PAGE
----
The next activists who try to burn a hole through the Dakota Access pipeline may find that carbon pollution is the least of their problems.
The $3.8 billion project is expected to begin running oil this week, as authorities investigate two separate incidents of vandalism in Iowa and South Dakota involving holes torched in pipes located at above-ground valve sites.
No oil was flowing through the pipes, but if there had been, the consequences could have been disastrous, said Brigham A. McCown, former acting administrator of the Pipeline & Hazardous Materials Safety Administration.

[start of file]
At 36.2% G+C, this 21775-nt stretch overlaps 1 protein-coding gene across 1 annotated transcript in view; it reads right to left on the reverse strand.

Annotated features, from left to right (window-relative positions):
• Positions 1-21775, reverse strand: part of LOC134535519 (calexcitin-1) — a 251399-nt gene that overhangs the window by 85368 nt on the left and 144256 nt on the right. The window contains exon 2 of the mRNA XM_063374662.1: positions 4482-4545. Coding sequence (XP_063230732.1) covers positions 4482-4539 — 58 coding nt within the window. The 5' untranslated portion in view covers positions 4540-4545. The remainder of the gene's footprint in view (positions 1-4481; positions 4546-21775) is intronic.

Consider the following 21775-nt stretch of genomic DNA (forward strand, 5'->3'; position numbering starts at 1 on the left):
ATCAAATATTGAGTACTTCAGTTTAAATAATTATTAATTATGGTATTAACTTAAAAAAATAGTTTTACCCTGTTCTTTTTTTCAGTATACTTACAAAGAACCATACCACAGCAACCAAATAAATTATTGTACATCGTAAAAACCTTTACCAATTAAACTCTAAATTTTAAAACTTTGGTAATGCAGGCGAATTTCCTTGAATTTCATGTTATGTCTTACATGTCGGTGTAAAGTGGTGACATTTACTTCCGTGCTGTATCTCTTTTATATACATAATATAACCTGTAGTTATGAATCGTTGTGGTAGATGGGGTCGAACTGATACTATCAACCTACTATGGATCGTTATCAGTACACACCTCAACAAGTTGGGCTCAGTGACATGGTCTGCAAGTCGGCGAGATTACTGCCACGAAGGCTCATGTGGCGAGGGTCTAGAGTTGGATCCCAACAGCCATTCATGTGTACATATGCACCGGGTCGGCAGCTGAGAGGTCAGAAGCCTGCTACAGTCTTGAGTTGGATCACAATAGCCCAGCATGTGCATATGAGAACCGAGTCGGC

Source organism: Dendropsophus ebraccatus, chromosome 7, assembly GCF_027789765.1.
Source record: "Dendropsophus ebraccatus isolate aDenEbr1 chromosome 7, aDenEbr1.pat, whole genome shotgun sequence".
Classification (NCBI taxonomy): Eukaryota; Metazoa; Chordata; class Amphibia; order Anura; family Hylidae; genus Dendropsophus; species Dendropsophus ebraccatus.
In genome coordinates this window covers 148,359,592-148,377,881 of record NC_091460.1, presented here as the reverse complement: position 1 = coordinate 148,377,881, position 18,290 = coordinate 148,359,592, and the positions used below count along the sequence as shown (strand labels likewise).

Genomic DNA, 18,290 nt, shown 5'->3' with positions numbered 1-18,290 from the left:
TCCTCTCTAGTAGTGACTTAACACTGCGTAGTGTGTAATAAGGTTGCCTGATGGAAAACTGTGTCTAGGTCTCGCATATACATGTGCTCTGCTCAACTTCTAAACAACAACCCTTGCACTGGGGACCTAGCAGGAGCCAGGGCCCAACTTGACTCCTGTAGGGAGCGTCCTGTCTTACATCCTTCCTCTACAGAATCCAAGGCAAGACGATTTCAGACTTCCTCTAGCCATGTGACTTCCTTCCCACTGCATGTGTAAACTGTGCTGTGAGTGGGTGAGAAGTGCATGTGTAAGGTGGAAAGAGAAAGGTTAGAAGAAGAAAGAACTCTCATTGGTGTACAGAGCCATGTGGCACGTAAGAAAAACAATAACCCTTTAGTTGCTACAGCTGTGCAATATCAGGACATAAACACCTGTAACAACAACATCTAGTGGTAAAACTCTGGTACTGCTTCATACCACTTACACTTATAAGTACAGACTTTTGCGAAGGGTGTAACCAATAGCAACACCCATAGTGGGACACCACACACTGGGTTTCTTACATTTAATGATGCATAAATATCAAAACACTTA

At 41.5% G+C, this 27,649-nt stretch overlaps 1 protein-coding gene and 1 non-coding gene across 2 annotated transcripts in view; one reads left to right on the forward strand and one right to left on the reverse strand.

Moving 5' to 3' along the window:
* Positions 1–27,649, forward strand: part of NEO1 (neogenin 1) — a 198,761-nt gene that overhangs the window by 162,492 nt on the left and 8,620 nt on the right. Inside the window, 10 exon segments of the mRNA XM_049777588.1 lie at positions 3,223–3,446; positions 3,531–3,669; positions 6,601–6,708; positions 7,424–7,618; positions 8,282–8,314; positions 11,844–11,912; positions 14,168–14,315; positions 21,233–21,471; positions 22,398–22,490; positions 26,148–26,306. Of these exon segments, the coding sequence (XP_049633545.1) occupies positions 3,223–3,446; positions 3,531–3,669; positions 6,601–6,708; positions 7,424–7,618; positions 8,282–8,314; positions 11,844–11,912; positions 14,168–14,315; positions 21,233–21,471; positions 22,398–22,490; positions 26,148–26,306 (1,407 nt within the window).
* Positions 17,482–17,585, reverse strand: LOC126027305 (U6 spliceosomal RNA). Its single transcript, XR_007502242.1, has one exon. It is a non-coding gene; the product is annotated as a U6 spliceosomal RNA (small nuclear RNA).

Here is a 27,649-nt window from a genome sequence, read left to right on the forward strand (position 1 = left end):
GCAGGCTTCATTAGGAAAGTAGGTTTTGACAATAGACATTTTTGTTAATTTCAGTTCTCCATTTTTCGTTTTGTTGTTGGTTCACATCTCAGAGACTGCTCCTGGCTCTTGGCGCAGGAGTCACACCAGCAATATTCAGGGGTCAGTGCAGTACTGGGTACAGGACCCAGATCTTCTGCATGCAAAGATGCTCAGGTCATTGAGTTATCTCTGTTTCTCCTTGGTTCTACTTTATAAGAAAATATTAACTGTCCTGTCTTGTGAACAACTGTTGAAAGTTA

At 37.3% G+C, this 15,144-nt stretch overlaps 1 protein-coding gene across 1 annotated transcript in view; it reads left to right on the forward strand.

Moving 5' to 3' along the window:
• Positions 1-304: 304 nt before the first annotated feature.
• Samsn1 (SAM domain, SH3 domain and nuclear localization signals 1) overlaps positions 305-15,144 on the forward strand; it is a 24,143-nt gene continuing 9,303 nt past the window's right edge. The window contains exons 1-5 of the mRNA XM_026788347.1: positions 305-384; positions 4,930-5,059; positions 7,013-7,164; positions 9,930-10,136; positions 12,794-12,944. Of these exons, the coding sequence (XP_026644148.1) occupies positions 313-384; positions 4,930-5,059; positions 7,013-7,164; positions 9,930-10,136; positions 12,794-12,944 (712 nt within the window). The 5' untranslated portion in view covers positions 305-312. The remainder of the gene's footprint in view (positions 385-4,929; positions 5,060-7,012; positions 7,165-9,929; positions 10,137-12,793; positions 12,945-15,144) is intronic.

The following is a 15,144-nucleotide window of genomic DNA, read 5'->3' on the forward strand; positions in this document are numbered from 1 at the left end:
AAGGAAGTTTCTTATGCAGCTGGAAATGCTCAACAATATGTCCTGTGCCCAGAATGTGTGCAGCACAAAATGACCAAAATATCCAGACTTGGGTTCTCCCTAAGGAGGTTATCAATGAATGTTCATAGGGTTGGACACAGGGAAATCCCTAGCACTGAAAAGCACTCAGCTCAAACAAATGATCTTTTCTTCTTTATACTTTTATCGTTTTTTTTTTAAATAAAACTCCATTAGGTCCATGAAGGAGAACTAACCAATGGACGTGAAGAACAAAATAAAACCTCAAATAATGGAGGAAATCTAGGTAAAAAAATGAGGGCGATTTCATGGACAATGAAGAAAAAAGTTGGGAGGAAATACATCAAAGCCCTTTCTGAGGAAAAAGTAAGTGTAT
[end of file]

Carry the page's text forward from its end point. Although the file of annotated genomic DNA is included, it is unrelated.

“If they had tried to utilize a torch to burn through the sidewall, they would have likely ignited the oil inside and been killed instantly,” said Mr. McCown, now an infrastructure consultant. “This is a serious safety issue and cannot be justified under any basis. Those responsible should face severe criminal penalties.”
The vandalism comes as another worry for Energy Transfer Partners, which endured months of costly delays last year as the Standing Rock Sioux and protesters fought the final 1,100-foot stretch of the 1,172-mile, four-state pipeline in North Dakota.